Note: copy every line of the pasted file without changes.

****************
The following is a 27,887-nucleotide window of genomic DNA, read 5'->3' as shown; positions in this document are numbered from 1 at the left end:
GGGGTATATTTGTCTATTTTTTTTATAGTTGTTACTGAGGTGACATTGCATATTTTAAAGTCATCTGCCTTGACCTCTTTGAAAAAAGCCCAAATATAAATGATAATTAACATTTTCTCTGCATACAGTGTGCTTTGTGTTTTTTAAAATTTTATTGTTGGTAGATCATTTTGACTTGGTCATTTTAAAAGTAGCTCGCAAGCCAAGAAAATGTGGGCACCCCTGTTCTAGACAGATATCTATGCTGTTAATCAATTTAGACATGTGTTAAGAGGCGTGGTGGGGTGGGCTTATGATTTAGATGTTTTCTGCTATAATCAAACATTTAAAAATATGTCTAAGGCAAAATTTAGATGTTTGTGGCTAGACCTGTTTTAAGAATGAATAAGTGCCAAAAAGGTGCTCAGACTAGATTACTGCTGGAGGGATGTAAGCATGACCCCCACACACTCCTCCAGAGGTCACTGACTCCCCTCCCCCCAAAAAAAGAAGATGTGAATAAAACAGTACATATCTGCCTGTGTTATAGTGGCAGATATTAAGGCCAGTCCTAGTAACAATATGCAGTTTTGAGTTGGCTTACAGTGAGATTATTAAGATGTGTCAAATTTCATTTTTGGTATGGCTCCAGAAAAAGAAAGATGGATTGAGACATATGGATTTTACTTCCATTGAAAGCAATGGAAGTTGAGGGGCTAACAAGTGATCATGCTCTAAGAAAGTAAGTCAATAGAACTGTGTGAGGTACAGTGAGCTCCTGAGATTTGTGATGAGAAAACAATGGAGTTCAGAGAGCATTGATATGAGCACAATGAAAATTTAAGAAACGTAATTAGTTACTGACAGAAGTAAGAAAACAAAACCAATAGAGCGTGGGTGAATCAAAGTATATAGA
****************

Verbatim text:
The following is a 27,887-nucleotide window of genomic DNA, read 5'->3' as shown; positions in this document are numbered from 1 at the left end:
GGGGTATATTTGTCTATTTTTTTTATAGTTGTTACTGAGGTGACATTGCATATTTTAAAGTCATCTGCCTTGACCTCTTTGAAAAAAGCCCAAATATAAATGATAATTAACATTTTCTCTGCATACAGTGTGCTTTGTGTTTTTTAAAATTTTATTGTTGGTAGATCATTTTGACTTGGTCATTTTAAAAGTAGCTCGCAAGCCAAGAAAATGTGGGCACCCCTGTTCTAGACAGATATCTATGCTGTTAATCAATTTAGACATGTGTTAAGAGGCGTGGTGGGGTGGGCTTATGATTTAGATGTTTTCTGCTATAATCAAACATTTAAAAATATGTCTAAGGCAAAATTTAGATGTTTGTGGCTAGACCTGTTTTAAGAATGAATAAGTGCCAAAAAGGTGCTCAGACTAGATTACTGCTGGAGGGATGTAAGCATGACCCCCACACACTCCTCCAGAGGTCACTGACTCCCCTCCCCCCAAAAAAAGAAGATGTGAATAAAACAGTACATATCTGCCTGTGTTATAGTGGCAGATATTAAGGCCAGTCCTAGTAACAATATGCAGTTTTGAGTTGGCTTACAGTGAGATTATTAAGATGTGTCAAATTTCATTTTTGGTATGGCTCCAGAAAAAGAAAGATGGATTGAGACATATGGATTTTACTTCCATTGAAAGCAATGGAAGTTGAGGGGCTAACAAGTGATCATGCTCTAAGAAAGTAAGTCAATAGAACTGTGTGAGGTACAGTGAGCTCCTGAGATTTGTGATGAGAAAACAATGGAGTTCAGAGAGCATTGATATGAGCACAATGAAAATTTAAGAAACGTAATTAGTTACTGACAGAAGTAAGAAAACAAAACCAATAGAGCGTGGGTGAATCAAAGTATATAGA